What We Should Have Learned in Sex Education 

By Dr. Heather Sex Tips

If you went to a Catholic all-girls high school as I did, you probably didn’t learn anything about sex and healthy relationships in school or take part in any sexual education classes. And if you had conservative parents as I did, you also likely didn’t learn anything about sex, sexual expression, or reproductive health at home aside from, “don’t have sex and don’t get pregnant.” According to The Guttmacher Institute, only 30 states in the U.S. mandate comprehensive sex education, and of those, only 18 of them require the information taught to be medically accurate. So, this contributes to the wide range of experiences we all have in the U.S. getting an education in sexual health. Although both my high school and my parents believed that they were trying to give me the information that I needed as a young person when it came to human sexuality (which it turns out was no substantial information at all), it caused me to have more questions about my anatomy, bodily functions, and sexual health in the future. This is why I am helping you here and now – by giving you info that should’ve been taught in sex education.

The vagina is self-cleaning.

Contrary to tons of messaging from the media in all forms, the vagina is not some scarily dirty organ. It doesn’t need to be scrubbed and bathed in chemicals. Something you might not learn in sex ed is it doesn’t need any help to get clean. First, I would like to clarify that vagina is the internal genitalia – meaning the canal and not the outer portion of the genitals (that part is the vulva). There is no reason to put anything in the vagina to clean it – so that means no douches, soaps, washes, clothes, hands, water – nothing. In fact, using these products will usually lead to infections because they disrupt the normal function of the vagina. This can lead to problems with sexual intercourse and can subsequently impact healthy relationships. Part of the function of the discharge that comes from the vagina is to help clean the vagina. If there are any concerning smells or vaginal itching or burning, the first course of action should be to cease participation in sexual activity and see a medical provider to help you figure out why these symptoms have developed.

Vulvas are very sensitive.

Something that not all sex education programs will teach you is that the vulva is one of the most sensitive areas of the body. The skin is delicate and tends to get irritated easily. Again, due to the mystery surrounding genitals, we don’t learn much about this in sex education. So be careful and treat the vulva with care. There’s no need to use harsh cleansers or soaps in the area. Additionally, when using things like a personal lubricant, be careful to use one that is formulated for use in intimate areas. This will decrease the chance of vulvar irritation.

There are internal condoms for vagina owners.

Since the sexual education classes I took as a young person were not comprehensive, I had no clue that internal condoms were a thing until way into college. Internal condoms (formally known as female condoms) give vagina owners the ability to use a barrier form of protection during sexual intercourse to prevent Sexually Transmitted Infections (STIs) and pregnancy. Most times, we hear about external condoms (formerly known as male condoms) during sex education as a tool for safe sex, but that means that a person assigned male at birth is the only person who can use them for sexual activities. Knowing that there are multiple options for tools to use for safe sex is empowering. These condoms come in different types of materials (polyurethane, nitrile), which are good to use for those with latex allergies.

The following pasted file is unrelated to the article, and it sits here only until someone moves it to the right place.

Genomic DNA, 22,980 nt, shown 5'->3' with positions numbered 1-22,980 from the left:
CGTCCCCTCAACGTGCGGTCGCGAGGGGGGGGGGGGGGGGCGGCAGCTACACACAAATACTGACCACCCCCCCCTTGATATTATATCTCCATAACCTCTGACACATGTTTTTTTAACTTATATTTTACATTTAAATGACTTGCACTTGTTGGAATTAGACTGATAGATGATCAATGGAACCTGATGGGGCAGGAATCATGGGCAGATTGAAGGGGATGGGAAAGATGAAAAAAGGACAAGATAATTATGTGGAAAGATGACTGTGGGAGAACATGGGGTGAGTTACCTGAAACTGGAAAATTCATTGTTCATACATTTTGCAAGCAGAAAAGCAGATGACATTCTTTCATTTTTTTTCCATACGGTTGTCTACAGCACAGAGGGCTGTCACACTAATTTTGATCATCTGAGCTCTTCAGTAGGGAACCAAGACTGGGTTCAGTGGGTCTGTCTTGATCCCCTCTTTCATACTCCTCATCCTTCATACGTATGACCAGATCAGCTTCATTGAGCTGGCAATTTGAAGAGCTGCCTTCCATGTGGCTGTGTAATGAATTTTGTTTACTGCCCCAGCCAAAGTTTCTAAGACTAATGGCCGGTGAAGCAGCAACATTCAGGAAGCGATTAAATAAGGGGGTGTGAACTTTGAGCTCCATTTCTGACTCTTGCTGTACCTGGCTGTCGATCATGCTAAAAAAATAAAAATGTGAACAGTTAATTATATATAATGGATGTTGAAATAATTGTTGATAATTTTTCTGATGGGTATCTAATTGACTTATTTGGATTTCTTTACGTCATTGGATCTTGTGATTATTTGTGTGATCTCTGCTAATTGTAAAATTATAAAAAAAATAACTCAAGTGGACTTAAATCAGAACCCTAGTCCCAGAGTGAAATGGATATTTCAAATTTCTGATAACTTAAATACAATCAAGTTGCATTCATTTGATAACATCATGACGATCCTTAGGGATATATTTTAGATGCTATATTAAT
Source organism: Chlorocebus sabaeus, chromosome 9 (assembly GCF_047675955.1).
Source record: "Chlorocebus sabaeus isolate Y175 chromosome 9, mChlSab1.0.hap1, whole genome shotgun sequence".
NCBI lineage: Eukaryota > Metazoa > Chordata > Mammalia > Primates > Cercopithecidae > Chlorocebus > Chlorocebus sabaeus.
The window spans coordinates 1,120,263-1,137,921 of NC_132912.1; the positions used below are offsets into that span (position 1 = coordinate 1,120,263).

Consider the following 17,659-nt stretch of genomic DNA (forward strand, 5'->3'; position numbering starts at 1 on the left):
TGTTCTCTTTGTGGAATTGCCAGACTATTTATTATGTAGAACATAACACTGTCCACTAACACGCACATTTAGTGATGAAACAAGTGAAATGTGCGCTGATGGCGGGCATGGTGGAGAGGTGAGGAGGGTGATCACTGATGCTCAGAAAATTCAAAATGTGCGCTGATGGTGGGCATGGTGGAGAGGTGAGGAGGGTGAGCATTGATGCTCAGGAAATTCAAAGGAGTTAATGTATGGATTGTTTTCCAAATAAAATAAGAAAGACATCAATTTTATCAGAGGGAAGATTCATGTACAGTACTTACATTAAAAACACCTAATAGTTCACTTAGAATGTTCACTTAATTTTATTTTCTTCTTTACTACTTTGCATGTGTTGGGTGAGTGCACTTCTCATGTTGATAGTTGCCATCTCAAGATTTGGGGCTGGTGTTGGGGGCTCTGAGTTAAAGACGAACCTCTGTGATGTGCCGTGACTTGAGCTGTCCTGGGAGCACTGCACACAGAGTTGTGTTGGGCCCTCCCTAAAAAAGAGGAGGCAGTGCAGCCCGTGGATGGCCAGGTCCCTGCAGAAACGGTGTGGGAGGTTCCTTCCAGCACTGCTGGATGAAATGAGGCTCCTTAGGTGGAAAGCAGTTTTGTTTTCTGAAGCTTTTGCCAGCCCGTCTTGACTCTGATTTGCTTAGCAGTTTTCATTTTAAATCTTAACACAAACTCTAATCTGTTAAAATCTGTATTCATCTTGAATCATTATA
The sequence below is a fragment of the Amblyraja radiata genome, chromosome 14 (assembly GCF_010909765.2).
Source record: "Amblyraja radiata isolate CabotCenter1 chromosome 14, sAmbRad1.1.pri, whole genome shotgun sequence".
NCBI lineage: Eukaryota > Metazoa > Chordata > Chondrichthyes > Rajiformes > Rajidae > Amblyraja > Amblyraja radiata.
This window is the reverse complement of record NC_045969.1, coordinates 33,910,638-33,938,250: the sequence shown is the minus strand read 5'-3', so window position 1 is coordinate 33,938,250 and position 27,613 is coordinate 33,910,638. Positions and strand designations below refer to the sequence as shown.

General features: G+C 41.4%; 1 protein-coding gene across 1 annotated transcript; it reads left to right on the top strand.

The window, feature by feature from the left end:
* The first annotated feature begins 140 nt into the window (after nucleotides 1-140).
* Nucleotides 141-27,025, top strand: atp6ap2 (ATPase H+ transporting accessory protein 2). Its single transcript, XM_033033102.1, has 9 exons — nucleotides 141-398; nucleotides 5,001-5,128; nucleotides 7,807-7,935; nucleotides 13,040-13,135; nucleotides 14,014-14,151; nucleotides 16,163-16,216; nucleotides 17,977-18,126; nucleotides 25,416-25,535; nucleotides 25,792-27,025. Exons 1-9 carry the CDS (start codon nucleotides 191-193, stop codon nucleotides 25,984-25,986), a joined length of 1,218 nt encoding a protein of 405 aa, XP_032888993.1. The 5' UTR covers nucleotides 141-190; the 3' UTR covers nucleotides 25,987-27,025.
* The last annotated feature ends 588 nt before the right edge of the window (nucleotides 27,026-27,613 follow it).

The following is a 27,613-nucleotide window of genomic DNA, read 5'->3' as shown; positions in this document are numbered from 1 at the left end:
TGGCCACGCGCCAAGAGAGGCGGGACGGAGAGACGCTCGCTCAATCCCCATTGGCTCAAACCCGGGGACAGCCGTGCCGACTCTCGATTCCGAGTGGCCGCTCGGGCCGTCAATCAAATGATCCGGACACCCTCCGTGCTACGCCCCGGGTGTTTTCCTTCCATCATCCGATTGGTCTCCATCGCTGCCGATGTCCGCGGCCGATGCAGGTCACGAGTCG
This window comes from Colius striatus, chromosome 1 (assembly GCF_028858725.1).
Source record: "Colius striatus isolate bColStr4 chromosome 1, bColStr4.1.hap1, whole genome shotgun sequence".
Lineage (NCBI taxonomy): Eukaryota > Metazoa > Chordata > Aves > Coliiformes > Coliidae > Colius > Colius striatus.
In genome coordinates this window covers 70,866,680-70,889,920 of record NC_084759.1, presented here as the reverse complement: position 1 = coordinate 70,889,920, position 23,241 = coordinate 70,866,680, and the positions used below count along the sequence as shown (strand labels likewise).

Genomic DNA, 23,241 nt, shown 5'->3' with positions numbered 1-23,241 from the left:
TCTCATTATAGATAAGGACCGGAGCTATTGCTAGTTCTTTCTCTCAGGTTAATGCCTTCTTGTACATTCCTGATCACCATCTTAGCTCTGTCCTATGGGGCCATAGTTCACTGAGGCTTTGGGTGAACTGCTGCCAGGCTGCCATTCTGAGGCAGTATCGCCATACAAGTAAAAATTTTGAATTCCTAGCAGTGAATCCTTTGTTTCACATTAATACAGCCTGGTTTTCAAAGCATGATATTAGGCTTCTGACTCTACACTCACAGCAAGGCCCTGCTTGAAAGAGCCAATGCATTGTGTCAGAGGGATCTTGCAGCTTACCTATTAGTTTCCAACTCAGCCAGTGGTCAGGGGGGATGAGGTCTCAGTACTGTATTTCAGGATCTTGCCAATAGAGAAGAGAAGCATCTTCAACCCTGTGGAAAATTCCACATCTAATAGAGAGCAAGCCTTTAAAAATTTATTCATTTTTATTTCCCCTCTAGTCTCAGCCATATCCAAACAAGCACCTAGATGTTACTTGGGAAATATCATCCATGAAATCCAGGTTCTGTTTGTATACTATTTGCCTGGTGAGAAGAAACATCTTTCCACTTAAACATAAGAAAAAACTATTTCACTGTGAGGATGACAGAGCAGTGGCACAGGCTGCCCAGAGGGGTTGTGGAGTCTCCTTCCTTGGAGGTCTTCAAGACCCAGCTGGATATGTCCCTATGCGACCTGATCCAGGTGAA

Sex is not supposed to hurt.

In most cases, even if your school offered sex education and adolescent health classes, there is not much taught in regards to positive sexual behavior and pleasure during sex. There was likely discussion and lessons about anatomy and preventing STIs and teen pregnancy in sex education programs, but I’d bet that there was little to no discussion on pleasure and how sex should feel. According to a study in BMC Public Health, about 22% of those who identify as women globally report having painful sex. Oftentimes this is never spoken about, even to medical providers. Sex is not supposed to hurt. If it does, it can be a sign of a medical condition and should be evaluated by your medical provider. We are trained to take care of your health, and that includes sexual health. Do not hesitate to have these types of conversations with your healthcare provider.

Consent is sexy

Sex ed should really emphasize that everyone who is participating in intimacy and that takes part in any kind of sexual behavior should want to do it willingly. And that willingness to participate should be established before and during that intimacy. Sex should be fun and should be a time when people get closer to each other. So that’s why consent should always be discussed and received for any type of sex and the fun surrounding it. Ideally, a comprehensive health education would include a discussion on sexual expression and ways of asking and giving consent during sex. It’s also important to know that it is OK to say no to any or all parts of an intimate encounter. It doesn’t make you a prude, and it doesn’t mean that the person or people you’re being intimate with should continue with the plan.


Hopefully, this helped teach you some of the things that were missing in your sex ed in school!

Latthe, P., Latthe, M., Say, L., Gülmezoglu, M., & Khan, K. S. (2006). WHO systematic review of prevalence of chronic pelvic pain: a neglected reproductive health morbidity. BMC public health, 6, 177. https://doi.org/10.1186/1471-2458-6-177